Many of us have been raised to think that the way to get ahead is to make a plan. Schedule, structure, and plan if you want to succeed. While thinking of the future is important, we no longer live in such a rigid, structured world. Information develops and changes rapidly, so much so that a plan that may have made sense yesterday no longer makes sense today. According to social change entrepreneur Merle Lefkoff, we ought to be more flexible in the ways we look at problem solving if we want to get ahead in today’s fast-paced world. How can we do this? By changing the way we think about problems, she explains. Instead of viewing challenges and our relationships to them as one-dimensional, we ought to recognize the complex networks and systems that contribute to their development.
In this episode I speak with Merle Lefkoff, a social change entrepreneur whose practice is devoted to the application of nonlinear complex systems thinking to whole system change. Merle holds a Ph.D. in Political Science from Emory University in Atlanta, Georgia, USA and has been a mediator, facilitator, and leadership trainer in conflict zones around the world. Merle received a research appointment as Guest Scientist and Affiliate of the Center for Non-Linear Studies at Los Alamos National Laboratory, where she worked with computer scientists, physicists and mathematicians exploring in computer simulations how groups form collective identity. She is Founder and CEO of the Center for Emergent Diplomacy which applies the self-organizing power of Complexity Science to global policy agendas in order to reach resilient and collaborative agreements that address the critical issues of our time. Merle and I talk about how we can view problems as complex systems, how we can use adaptability and flexibility to overcome them, and why this is a particularly important and intuitive relationship for women.
What You’ll Discover in This Episode
Merle’s recommendations for getting your kids involved in political thought and activity
How you can change your perspective to incorporate a centering morning routine into your day
How you can use adaptive solution finding, role sharing, and flexibility to overcome any challenge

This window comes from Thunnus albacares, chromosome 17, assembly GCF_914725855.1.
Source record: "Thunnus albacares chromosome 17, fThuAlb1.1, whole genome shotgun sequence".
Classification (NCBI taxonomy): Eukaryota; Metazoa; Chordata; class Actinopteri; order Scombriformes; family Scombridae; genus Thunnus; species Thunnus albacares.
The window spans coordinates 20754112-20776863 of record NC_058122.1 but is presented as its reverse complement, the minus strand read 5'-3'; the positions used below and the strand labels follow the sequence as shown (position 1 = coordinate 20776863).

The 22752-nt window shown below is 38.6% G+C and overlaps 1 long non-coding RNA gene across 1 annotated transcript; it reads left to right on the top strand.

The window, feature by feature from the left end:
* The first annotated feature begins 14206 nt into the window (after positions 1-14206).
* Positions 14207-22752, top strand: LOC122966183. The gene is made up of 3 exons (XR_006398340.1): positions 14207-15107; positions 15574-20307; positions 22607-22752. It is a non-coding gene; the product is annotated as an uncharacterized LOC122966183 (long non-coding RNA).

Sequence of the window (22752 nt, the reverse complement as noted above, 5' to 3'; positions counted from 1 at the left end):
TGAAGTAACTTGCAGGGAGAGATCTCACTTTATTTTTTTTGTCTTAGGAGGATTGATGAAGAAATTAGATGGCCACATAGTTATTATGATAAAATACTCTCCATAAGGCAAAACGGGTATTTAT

More About Merle
As a social change entrepreneur who studies complex adaptive systems, Merle is accustomed to studying humans’ responses to change. She notices that in recent years in social science, there’s been an interest in embracing the notion that “change is happening constantly, evolution is happening constantly.” What this has led to is greater fluidity in roles, or role sharing. While historically one person may maintain one career title their entire lives, in today’s world people jump around in titles, roles, and careers. And this is a useful thing, she explains. With so many morphing challenges arising all of the time, “being as adaptive as possible” is the only real way to succeed.
As a woman working in social sciences, Merle is thrilled by this shift. She suggests, “women have always collaborated in these ways. Now we have scientific validation of these models.” Merle sees this movement as a sign of a shift toward a more feminine presence in the corporate world on a large scale. Since the notions of role sharing and flexibility are strongly associated with feminine approaches to overcoming obstacles, it only makes sense to include more feminine thinking, and therefore more females, in the workplace. She sees that “small changes can change the whole system,” and “one of the ways these organizations can move [these changes] along is by letting women rise to the top.”
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